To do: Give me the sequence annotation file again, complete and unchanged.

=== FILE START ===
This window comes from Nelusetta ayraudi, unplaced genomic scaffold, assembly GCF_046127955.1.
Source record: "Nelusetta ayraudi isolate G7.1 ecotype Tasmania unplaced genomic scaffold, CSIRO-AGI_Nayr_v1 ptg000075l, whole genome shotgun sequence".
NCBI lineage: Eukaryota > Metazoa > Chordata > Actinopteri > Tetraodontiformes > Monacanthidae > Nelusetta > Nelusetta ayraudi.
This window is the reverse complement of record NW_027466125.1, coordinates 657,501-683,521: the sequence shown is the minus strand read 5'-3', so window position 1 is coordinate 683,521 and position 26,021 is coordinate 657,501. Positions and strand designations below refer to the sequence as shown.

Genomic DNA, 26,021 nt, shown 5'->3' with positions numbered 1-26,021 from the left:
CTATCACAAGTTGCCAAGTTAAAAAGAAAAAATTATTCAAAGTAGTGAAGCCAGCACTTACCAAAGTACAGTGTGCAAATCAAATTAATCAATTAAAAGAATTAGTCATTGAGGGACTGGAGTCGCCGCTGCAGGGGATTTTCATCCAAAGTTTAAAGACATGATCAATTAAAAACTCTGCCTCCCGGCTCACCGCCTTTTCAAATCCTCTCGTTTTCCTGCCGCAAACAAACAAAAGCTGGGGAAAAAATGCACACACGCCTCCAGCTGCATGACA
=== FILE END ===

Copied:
This window comes from Nelusetta ayraudi, unplaced genomic scaffold, assembly GCF_046127955.1.
Source record: "Nelusetta ayraudi isolate G7.1 ecotype Tasmania unplaced genomic scaffold, CSIRO-AGI_Nayr_v1 ptg000075l, whole genome shotgun sequence".
NCBI lineage: Eukaryota > Metazoa > Chordata > Actinopteri > Tetraodontiformes > Monacanthidae > Nelusetta > Nelusetta ayraudi.
This window is the reverse complement of record NW_027466125.1, coordinates 657,501-683,521: the sequence shown is the minus strand read 5'-3', so window position 1 is coordinate 683,521 and position 26,021 is coordinate 657,501. Positions and strand designations below refer to the sequence as shown.

Genomic DNA, 26,021 nt, shown 5'->3' with positions numbered 1-26,021 from the left:
CTATCACAAGTTGCCAAGTTAAAAAGAAAAAATTATTCAAAGTAGTGAAGCCAGCACTTACCAAAGTACAGTGTGCAAATCAAATTAATCAATTAAAAGAATTAGTCATTGAGGGACTGGAGTCGCCGCTGCAGGGGATTTTCATCCAAAGTTTAAAGACATGATCAATTAAAAACTCTGCCTCCCGGCTCACCGCCTTTTCAAATCCTCTCGTTTTCCTGCCGCAAACAAACAAAAGCTGGGGAAAAAATGCACACACGCCTCCAGCTGCATGACA